While the coronavirus pandemic has led to a rise in remote work, that rise is far more apparent in the average number of days employees are working remotely rather than the number of employees doing so.

The average number of workdays telecommuters are working from home has more than doubled since last fall, according to Gallup poll results release this morning, rising from 5.8 days per month to 11.9 days currently. At the same time, the percentage of workers who say they have ever telecommuted for work has risen from 42% last October to 49% by the second week of August.

The poll also says 26% of U.S. workers report that they have worked entirely from home in recent weeks, while 51% are working entirely from a location outside their home, with one in five reporting a mix of on-site and remote work.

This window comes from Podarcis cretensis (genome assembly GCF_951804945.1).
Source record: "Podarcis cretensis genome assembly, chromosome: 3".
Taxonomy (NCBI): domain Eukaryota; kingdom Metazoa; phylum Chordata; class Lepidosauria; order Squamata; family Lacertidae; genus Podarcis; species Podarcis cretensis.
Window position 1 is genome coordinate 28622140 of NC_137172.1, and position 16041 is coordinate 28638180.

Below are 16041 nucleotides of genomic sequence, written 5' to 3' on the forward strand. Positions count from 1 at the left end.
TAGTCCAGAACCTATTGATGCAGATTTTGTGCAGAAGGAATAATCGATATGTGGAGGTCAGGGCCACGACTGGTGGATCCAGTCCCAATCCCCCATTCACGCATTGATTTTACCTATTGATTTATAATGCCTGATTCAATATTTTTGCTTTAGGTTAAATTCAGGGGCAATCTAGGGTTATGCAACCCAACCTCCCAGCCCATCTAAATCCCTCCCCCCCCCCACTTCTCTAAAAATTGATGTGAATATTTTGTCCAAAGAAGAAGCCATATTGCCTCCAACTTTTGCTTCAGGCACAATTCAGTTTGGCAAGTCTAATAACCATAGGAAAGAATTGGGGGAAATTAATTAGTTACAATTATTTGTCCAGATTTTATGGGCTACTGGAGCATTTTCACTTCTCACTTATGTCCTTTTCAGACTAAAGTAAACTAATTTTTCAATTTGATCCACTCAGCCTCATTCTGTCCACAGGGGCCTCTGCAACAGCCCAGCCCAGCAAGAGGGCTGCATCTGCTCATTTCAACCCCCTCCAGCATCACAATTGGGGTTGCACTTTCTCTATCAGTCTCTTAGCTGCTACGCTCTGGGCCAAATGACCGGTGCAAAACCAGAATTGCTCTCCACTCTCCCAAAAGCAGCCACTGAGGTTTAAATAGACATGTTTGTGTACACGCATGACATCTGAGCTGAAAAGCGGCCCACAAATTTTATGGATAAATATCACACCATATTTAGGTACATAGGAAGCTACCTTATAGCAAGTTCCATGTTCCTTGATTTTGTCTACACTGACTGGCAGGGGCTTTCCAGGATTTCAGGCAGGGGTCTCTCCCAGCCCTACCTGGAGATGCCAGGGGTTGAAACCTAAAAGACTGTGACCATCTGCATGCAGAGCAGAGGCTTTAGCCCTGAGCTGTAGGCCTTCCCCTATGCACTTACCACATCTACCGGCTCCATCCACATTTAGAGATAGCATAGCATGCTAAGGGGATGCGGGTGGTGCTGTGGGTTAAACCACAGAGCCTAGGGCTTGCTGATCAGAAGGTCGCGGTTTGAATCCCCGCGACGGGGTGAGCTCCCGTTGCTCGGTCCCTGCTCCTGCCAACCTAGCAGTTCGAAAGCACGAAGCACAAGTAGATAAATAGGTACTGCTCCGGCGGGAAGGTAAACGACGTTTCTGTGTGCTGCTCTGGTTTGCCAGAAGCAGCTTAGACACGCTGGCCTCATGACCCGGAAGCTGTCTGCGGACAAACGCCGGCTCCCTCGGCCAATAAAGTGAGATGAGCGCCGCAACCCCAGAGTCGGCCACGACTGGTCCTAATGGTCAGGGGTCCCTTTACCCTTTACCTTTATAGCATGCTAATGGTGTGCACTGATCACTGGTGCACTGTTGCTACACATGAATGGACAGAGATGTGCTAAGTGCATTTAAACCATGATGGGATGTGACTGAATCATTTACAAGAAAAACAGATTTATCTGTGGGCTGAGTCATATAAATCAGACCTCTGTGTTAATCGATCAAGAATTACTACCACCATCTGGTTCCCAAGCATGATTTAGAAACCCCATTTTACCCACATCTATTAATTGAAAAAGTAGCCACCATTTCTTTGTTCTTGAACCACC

“The widespread closure of businesses and schools to control the spread of the coronavirus sent unemployment soaring,” Jeffrey Jones writes for the Gallup website. “The jobs situation would have been much worse if not for advances in technology that allow many workers to complete their work remotely. Close to half of U.S. workers have now taken advantage of opportunities to telecommute, and currently about one-quarter are doing so every workday.”

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One response to “Gallup: Increase in Remote Work Best Seen in Telecommuting Days”

  1. Robert S. says:

    Even after COVID-19 passes and we’re back to normal, as much as we can be under these circumstances, I don’t expect telecommuting and remote work to go away. If anything, I see it becoming more commonplace, especially since there are many people that saved money and improved productivity as a result.